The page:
To His Household Gods
Rise, household gods, and let us go;
But whither I myself not know.
First, let us dwell on rudest seas;
Next, with severest savages;
Last, let us make our best abode
Where human foot as yet ne'er trod:
Search worlds of ice, and rather there
Dwell than in loathed Devonshire.
Robert Herrick, Hesperides (1648).
In 1647, Herrick was removed from his post in Dean Prior due to his alleged royalist sympathies. One would think that he was well rid of the place. However, after the Restoration, Herrick petitioned King Charles II to be reappointed to his vicarage. The petition was granted, and Herrick returned to Dean Prior in 1660. He died there fourteen years later.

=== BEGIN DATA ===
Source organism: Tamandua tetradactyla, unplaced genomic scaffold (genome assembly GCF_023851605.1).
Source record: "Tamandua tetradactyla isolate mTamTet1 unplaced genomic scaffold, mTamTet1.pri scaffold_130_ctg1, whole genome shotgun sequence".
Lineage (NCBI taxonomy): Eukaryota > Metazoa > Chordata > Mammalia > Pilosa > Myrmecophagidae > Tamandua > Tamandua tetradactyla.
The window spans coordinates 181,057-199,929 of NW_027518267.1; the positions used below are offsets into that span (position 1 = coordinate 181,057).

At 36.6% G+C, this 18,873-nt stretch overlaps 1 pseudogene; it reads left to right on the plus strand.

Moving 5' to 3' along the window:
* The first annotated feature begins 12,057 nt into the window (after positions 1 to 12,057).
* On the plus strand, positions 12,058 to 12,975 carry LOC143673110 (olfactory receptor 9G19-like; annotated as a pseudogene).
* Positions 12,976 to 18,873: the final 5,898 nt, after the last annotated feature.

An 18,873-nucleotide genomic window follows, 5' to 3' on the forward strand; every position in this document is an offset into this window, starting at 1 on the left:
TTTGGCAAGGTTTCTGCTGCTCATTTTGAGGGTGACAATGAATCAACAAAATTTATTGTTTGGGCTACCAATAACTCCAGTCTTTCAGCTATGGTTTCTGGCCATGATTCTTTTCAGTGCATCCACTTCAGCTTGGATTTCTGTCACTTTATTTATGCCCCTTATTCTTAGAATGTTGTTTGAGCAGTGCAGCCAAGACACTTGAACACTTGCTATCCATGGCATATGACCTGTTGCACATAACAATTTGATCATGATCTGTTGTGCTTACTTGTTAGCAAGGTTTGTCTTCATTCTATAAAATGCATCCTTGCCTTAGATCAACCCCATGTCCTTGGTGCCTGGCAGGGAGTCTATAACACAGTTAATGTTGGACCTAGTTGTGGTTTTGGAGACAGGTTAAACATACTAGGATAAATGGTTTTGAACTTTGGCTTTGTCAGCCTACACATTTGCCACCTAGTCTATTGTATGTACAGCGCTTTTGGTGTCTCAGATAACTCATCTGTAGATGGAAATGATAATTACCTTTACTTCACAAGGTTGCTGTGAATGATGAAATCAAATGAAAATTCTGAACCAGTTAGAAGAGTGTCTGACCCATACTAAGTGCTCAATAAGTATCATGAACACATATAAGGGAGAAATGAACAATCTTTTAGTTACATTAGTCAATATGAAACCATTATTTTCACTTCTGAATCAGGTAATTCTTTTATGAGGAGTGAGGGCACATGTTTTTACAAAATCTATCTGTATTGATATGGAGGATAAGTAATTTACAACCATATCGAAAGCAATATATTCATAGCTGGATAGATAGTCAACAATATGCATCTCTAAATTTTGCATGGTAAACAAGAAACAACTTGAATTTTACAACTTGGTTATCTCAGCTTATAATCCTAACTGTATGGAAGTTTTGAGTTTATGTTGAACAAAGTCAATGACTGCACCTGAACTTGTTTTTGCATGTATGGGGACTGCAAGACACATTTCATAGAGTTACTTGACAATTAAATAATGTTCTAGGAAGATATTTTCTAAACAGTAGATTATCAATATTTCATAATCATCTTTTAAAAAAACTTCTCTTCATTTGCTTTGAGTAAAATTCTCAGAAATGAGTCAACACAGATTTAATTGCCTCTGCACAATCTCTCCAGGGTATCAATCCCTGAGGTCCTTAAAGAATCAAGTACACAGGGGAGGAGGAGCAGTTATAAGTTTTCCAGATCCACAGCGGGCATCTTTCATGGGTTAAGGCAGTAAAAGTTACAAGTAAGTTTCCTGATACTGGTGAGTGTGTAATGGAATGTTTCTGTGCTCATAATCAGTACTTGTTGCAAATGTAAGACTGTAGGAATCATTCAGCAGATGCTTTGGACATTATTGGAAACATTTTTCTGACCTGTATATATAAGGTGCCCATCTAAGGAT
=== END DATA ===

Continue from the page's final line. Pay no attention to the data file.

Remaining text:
Perhaps Devon was Herrick's Proper Place after all. Before he was removed from his post in 1647, he wrote the following poem.
Discontents in Devon
More discontents I never had
Since I was born, than here;
Where I have been, and still am sad,
In this dull Devonshire;
Yet justly too I must confess,
I ne'er invented such
Ennobled numbers for the press
Than where I loathed so much.
Ibid. "Ennobled numbers" is an allusion to Noble Numbers, Herrick's collection of religious poems that was published, together with Hesperides, in 1648.
The following poem may best reflect Herrick's feelings about Dean Prior and Devon, even though they are not mentioned in the poem.
The Coming of Good Luck
So good luck came, and on my roof did light,
Like noiseless snow, or as the dew of night:
Not all at once, but gently, as the trees
Are by the sunbeams tickled by degrees.